Southwark has higher rates of ‘importing’ malaria into the country than anywhere else in the UK.
With a small number of UK deaths caused by the tropical disease, a London health boss has urged anyone in the borough preparing to holiday abroad to get the proper preventive medication. Out of the 291 cases reported across south east London last year, over a third, 96, were living in Southwark.
Most cases of imported malaria are in people of Black African ethnicity, according to Public Health England (PHE), which is concerned some people who were born in countries where the killer disease is rife believe they are naturally immune. The latest data shows that almost everyone who acquired the infection was not taking any medication.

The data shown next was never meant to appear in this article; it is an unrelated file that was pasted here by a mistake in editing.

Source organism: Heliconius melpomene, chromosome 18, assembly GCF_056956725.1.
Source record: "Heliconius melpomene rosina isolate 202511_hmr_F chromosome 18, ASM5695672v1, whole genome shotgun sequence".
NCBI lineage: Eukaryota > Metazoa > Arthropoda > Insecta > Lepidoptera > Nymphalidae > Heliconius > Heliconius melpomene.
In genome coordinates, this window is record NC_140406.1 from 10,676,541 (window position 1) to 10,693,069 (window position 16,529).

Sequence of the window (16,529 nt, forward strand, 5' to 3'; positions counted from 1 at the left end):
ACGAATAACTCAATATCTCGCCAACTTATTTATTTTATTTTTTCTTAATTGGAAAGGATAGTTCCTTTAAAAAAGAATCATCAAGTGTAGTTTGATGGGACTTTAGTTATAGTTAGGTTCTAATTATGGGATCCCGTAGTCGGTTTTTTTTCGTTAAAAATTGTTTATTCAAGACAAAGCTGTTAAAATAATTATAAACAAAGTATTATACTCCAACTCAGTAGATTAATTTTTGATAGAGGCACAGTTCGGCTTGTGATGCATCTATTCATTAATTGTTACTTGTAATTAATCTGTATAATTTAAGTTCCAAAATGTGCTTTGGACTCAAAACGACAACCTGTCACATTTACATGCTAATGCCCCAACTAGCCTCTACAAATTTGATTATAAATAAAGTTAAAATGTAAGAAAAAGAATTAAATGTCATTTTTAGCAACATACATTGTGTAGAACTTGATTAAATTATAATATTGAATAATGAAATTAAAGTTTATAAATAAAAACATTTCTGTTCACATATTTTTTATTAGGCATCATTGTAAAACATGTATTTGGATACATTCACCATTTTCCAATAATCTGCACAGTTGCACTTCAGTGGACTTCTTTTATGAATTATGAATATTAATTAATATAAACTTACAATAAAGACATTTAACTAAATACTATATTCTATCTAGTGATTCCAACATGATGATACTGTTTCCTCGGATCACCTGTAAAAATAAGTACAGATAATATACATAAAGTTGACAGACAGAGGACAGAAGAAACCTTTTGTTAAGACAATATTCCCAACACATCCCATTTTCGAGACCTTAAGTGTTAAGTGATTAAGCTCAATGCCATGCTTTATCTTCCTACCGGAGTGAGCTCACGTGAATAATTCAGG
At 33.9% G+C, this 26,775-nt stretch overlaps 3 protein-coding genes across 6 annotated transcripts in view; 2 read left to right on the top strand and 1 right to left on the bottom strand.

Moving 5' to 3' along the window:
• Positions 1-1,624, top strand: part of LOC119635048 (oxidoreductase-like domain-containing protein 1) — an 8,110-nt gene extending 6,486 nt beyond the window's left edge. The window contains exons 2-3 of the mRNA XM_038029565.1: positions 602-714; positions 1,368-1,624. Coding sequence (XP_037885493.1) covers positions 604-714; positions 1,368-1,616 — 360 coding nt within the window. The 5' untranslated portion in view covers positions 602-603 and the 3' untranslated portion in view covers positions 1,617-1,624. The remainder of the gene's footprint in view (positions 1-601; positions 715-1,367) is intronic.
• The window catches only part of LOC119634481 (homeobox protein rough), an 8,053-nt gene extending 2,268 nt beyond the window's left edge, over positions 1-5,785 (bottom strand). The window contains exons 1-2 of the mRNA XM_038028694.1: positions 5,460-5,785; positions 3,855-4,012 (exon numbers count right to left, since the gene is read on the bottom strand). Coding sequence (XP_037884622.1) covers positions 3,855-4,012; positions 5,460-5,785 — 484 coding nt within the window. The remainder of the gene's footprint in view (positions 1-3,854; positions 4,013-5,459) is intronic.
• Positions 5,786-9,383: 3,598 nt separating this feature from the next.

“Malaria is a preventable disease, so it’s concerning to see almost 300 people with the disease in south east London last year,” said Dr Rachel Heathcock, PHE London’s local director of health protection. “It is important for people to be aware of the risks when visiting family or friends in malaria affected regions. This is a potentially life-threatening disease but can be prevented by taking anti-malarial medication.” Malaria is contracted by mosquito bites, so those infected by the disease returning to the UK pose no risk to the Southwark population.